A Consensual Hallucination

“A Consensual Hallucination” is an interactive installation that materialises the idea of hyper-realities recreated by technology, allowing our human existence to coexist, collide and interact with a humanised technology in a virtual space.

This work is framed under two main principles: The concept of humanity and existence defined in the 70’s with the use of the then current technology and the redefinition of the existence of humanity under today’s politics of technology.

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Background

I was profoundly impacted when I found the contents of the Voyagers’ “Golden Record”. NASA assembled a committee who selected 115 images, a variety of natural sounds, musical selection from different cultures and eras, spoken greetings from Earth-people in fifty-five languages and printed messages from President Carter and the U.N. Secretary. The committee assumed that any civilisation outside our world would understand humanity by deciphering our technology. We believed that if we encountered another civilisation, they would be like us. They might recognise our body, our places, our traditions and ourselves.

The idea of our existence was defined by technology available then, but what would it mean to represent the idea of humanity with our current technology? If we were to send another Voyager, another Golden Record, how we would represent ourselves?

Our modern technology is focused on the ‘Age of individualism’. Our everyday consumption of technology focuses in making us dependents of it, taking away simple tasks such as remembering one’s phone number. It seems the result of a rampant capitalist ideal, aiming to control our core desires and primary instincts. Technology has become something closer to a religion: We believe in it and worship its superhuman controlling power. Technology became our obsession, our answer to problems and our next hope. We use technology today to not only represent reality but also to create new ones.

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Installation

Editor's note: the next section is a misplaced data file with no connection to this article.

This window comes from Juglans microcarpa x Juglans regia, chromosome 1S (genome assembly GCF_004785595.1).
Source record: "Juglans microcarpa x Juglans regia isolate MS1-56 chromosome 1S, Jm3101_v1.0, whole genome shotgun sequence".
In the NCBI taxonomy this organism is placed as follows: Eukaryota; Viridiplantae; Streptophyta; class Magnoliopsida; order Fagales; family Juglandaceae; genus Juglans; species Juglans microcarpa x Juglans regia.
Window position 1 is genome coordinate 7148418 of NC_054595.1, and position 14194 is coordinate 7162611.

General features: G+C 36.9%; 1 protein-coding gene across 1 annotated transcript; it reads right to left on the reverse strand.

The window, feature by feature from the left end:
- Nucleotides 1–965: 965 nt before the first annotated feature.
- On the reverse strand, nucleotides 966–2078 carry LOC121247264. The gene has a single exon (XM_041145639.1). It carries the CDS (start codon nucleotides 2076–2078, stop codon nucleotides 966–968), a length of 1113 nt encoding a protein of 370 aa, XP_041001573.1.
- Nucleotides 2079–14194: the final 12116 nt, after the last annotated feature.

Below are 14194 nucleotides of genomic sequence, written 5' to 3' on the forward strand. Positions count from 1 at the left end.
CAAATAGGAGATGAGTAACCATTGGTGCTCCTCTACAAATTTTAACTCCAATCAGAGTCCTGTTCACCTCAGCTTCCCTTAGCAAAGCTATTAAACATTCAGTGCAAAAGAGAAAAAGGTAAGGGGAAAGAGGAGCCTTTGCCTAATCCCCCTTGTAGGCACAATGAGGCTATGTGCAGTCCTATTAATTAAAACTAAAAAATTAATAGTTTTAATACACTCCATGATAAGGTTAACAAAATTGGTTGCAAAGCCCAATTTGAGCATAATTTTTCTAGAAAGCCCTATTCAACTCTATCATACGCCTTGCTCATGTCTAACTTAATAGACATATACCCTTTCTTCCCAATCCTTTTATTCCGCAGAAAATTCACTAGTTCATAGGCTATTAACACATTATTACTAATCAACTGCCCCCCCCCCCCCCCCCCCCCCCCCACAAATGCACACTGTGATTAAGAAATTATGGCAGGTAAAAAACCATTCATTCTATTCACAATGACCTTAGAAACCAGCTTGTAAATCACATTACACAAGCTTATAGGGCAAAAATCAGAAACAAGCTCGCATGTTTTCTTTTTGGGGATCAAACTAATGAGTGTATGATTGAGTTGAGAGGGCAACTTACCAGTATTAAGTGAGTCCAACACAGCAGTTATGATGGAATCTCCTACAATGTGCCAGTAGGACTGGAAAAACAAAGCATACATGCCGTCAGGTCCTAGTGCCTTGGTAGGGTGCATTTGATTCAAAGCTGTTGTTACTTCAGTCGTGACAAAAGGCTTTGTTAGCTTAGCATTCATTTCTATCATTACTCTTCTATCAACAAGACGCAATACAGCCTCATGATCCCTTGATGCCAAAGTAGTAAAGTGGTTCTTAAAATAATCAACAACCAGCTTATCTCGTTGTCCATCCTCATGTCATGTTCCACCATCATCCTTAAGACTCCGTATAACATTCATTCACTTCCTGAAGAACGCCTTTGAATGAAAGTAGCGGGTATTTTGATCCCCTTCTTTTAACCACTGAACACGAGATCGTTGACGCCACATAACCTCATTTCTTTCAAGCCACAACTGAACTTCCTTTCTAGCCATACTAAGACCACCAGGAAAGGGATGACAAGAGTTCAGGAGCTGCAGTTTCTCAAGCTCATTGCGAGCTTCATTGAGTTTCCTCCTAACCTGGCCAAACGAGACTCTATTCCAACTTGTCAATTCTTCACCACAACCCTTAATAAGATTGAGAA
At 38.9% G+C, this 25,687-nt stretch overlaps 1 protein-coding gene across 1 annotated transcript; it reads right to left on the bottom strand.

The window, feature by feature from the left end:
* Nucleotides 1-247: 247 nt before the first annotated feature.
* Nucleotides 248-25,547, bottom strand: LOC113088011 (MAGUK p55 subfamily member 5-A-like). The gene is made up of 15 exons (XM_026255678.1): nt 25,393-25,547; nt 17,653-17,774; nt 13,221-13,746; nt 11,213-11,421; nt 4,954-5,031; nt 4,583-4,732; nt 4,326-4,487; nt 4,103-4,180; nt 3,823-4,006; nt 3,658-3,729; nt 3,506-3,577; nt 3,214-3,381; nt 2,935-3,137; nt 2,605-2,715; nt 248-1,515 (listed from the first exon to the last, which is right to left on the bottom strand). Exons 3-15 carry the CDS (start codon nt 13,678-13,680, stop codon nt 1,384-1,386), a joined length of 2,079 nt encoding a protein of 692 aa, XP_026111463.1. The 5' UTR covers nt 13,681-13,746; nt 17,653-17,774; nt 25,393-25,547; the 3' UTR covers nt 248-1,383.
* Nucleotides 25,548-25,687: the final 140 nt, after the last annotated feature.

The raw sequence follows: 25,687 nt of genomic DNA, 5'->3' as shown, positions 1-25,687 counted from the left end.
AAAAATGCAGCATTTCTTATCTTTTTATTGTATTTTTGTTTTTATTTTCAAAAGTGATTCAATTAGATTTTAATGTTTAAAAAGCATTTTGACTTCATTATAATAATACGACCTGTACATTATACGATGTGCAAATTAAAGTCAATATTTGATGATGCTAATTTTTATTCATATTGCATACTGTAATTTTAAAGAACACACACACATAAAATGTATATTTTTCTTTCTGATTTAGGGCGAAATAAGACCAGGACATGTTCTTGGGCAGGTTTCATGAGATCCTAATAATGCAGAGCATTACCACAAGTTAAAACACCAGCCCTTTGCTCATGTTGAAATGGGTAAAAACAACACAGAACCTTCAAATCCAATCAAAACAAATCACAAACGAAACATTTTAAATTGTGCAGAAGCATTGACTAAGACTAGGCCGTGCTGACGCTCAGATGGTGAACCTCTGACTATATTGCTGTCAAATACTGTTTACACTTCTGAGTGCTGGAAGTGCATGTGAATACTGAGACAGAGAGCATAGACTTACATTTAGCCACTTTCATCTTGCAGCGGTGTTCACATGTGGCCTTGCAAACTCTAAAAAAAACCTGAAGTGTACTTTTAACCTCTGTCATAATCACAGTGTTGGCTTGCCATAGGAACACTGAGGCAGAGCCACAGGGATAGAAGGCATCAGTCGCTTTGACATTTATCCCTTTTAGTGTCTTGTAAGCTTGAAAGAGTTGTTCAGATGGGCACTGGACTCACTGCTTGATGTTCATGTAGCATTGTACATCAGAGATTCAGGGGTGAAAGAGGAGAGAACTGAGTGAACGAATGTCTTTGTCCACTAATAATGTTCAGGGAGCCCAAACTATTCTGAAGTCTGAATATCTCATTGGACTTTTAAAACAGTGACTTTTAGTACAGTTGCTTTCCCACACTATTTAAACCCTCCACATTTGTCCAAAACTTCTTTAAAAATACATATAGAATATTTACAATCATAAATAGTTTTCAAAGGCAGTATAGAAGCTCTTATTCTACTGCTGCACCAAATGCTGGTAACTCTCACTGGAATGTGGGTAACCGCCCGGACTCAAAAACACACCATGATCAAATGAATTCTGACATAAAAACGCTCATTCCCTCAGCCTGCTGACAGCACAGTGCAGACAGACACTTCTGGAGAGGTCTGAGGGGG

The work represents the anxiety generated by social aspects of cyberculture such as computer-mediated communication, interactivity, and social media, mixed with elements of cultural identity, politics of the body, religion and femininity.

The installation is formed by 3 interconnected performative pieces.

  • Past is an interactive video piece that represents the birth of technology as a new religion by the creation of a virtual Madonna. The video piece is formed by 2 layers of a digital video triggered by interacting with the physical mask of the virtual Madonna. The first video is an excerpt from ‘Birth without pain’ by Frederick Leboyer, 1975 combined with the voice over of ‘The Pale Blue Dot’ speech by Carl Sagan as an analogy of the birth of technology. The 2nd part is a video that can be accessed by holding a life-cast mask. The narrative is an abstract performance made by different digital nymphs, combined with sound and music from the Voyager’s Golden Record.
  • Present is a physical representation of the virtual Madonna .The body is a life-cast sculpture suspended on the wall that brings to life a 3-dimensional baby using Augmented Reality. At the bottom of the sculpture, there are the 115 images from the Golden Record, physically melted to recreate the sense of glitch and lost of humanity.
  • Future is the last piece that minimizes the lavishness of the virtual Madonna by representing the selfishness of technology and confining the idea of humanity to an enclosed screen. This piece is composed by a series of 5 ORB Acrylic Prints that represents the idea of humanity in the future and a frame with an Arduino Uno and a small screen shield that runs a slideshow of a series of glitched images processed using Python code and software.